The arrival of Qallunaat (white people) in Nunavik brought many changes to the Nunavimmiut, and this photograph from 1919 shows Inuit in European-style clothing attending a Christian religious service. European missionaries arrived soon after the whalers and traders to convert the local populace. They met with little resistance it seems; by the early 20th century the Inuit's shamanistic traditions had virtually disappeared. Reports from 19th century explorers tell us that both men and women who showed a particular psychic disposition could become shamans. They were credited with the ability to communicate with spirits and the dead, and were asked to treat illnesses, which were caused by evil spirits (it was thought). Very wise and talented shamans were able to acquire significant social status and power. They also played a leadership role in their communities, making sure that rules and taboos were observed and disputes resolved, and influencing decisions on hunting grounds and migrations.

Quoi:

This photograph shows a group of Inuit in European-style clothing attending an outdoor religious service given by the Reverend Edmund J. Peck.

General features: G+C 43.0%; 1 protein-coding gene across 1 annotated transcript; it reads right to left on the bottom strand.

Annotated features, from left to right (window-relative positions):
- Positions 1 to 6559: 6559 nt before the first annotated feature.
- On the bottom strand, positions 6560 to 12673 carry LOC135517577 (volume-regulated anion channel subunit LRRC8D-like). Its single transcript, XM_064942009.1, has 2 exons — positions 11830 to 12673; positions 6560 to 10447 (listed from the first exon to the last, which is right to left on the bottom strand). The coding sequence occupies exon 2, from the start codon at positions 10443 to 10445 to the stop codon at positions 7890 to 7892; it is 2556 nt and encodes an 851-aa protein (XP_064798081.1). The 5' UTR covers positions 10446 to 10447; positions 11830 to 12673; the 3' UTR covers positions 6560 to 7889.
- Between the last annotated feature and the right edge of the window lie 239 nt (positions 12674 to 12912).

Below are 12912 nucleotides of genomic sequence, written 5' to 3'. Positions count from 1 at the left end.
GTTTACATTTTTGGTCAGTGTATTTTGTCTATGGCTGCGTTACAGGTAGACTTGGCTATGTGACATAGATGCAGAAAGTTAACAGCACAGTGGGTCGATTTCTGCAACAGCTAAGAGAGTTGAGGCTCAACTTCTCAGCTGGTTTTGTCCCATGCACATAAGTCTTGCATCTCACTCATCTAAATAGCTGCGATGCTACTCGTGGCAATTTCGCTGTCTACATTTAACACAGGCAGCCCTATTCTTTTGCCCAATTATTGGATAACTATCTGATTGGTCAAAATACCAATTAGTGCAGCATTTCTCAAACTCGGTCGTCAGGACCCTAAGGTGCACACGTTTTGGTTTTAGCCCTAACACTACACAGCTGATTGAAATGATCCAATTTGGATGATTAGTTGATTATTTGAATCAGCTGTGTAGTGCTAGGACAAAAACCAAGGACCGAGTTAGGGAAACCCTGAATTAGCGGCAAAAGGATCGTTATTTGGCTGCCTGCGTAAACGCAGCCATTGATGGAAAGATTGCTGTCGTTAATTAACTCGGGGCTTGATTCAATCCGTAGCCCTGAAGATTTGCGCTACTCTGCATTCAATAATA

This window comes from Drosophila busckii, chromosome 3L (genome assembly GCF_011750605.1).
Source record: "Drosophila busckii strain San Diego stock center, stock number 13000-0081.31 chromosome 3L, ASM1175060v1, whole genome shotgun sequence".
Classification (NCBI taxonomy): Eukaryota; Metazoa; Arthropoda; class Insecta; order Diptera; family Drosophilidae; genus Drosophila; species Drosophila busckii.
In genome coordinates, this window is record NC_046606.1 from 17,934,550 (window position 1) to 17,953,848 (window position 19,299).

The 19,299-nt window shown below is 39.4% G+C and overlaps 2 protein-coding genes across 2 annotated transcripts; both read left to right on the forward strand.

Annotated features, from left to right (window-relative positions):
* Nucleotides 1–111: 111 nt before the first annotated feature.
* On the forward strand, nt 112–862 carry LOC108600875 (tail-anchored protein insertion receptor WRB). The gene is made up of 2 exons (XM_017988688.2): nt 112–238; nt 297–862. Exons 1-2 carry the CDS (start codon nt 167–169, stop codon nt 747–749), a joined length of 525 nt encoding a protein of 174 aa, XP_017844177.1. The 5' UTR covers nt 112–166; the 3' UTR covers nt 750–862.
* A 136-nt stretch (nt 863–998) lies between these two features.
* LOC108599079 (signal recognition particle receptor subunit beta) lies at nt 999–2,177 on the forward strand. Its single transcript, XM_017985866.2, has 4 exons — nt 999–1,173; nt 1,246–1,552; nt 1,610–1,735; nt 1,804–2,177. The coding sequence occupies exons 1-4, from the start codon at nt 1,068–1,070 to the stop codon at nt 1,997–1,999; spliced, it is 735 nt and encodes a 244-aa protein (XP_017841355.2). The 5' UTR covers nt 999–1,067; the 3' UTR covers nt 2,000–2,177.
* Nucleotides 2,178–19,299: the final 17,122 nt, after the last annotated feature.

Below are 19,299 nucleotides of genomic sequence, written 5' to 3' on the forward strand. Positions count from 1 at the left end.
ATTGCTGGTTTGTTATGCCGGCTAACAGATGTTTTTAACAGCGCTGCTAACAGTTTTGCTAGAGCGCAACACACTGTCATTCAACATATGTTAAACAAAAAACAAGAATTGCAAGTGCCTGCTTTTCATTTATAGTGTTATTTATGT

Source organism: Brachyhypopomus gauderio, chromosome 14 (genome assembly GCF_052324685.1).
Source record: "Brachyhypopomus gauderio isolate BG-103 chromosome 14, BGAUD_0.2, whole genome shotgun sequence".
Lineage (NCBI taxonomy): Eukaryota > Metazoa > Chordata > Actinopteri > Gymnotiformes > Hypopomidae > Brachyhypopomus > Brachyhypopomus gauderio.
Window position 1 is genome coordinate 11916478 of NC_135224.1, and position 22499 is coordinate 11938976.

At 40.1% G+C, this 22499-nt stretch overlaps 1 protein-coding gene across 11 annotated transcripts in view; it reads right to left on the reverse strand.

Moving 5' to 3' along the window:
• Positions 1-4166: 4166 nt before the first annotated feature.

Où:

As early as 1894, Rev. Edmund J. Peck (1850-1924) established an Anglican mission on Blacklead Island in the Cumberland Sound area of Qikiqtaaluk (Baffin Island). He stayed there on and off until 1902, at which point he became the senior clergyman of the diocese of Moosonee Synod.

Quand:

The photograph was taken in about 1919, in summer.

Qui:

The Inuit in the photograph are unidentified. The photograph was taken by George E. Mack (1887-1941), captain of the S.S. Nascopie. He commanded the ship from 1905 to 1927 (and later became Superintendent of Bay Transport for the Hudson's Bay Company).

MP-0000.596.1
© Musée McCord
Impression
Le chasseur au harpon, 1920-1929
Robert J. Flaherty
1920-1929, 20e siècle
50.4 x 33.1 cm
De M. Serge Vaisman
MP-0000.596.1
© Musée McCord

Clefs de l'histoire:

This photograph is an image from Nanook of the North, possibly the best-known documentary from the era of silent film. The film was one of several in which filmmaker Robert J. Flaherty explored the theme of man against the elements. For Qallunaat (non-Inuit) of the time, the film was probably their first exposure to images of life in what is now known as Nunavik.

Flaherty came to know the Inuit while working as a surveyor and prospector. Unfortunately, filmmaking technology at the time meant most of the events in the documentary had to be staged. Because Flaherty needed the Inuit to interrupt their normal hunting activities to appear in the film, he also paid them to perform. The character Nanook was played by an Inuit hunter named Allariallak. As a result, Flaherty was later accused of distorting reality.

Nunavimmiut today have mixed feelings about the film, on the grounds that the Inuit were portrayed as "cute little Eskimos" and somewhat simplistically.

Quoi:

A photograph of Inuit hunter Allariallak in the role of Nanook of the North.